Eric: But, Jason, does this sentiment hold true about the more sophisticated or better-capitalized platforms being able to negate tax impacts, if one of Biden's plans is to increase capital gains significantly to ordinary income rates? I mean, there's not going to be a whole lot of getting around that in a transaction. So what are your thoughts on that impact if that does come to bear?

Jason: Yeah. So, my answer perhaps was a bit oversimplified. We look at valuation multiples, most of what we are talking about, at least in the valuation model itself are the income tax, specifically corporate income tax, but also individual income tax, the current tax rates level, the playing field between pass-through entities and taxable entities.

But if we start changing the way that private equity investors are taxed on their deals, and we shift not only tax rates, but tax policy, and again, you're right, there's a whole bunch of policy, at least indicated policy measures that could have a material negative impact on those sophisticated investors. And to my prior point, income tax rates alone are going to have a downward shift on multiples. If the highly sophisticated investors, if the private equity firms, start to face different tax obstacles as a result of significant shifts in tax policy, that's going to shift not only multiples from a mathematical standpoint, but it's likely also to shift the demand, at least for some period of time as they restructure their organizations and the way they structure their deals.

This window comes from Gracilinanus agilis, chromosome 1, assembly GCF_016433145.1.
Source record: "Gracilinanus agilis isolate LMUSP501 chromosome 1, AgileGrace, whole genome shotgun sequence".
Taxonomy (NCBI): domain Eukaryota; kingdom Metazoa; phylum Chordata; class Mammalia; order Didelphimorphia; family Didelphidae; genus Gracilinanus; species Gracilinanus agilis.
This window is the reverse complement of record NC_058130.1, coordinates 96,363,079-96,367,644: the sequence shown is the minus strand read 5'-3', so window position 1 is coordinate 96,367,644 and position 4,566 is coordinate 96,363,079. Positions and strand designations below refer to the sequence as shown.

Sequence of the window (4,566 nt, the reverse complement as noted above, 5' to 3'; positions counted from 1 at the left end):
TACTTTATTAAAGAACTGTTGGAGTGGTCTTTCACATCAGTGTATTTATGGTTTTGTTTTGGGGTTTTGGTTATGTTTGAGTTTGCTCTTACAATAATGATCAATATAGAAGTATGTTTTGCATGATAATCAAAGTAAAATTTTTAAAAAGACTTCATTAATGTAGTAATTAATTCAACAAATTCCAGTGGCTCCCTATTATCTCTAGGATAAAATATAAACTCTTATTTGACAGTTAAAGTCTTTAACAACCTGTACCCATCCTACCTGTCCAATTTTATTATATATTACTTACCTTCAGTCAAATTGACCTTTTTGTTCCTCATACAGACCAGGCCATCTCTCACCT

So again, it's hard to think through what that might actually look like without specific individual policy measures because there are so many different things that go into tax policy and how it impacts valuations. But the broader answer is it's going to have a negative impact on multiples if the Biden/Harris administration is elected; the degree of that negativity will largely depend on the policy and the structural shifts that we have as a result.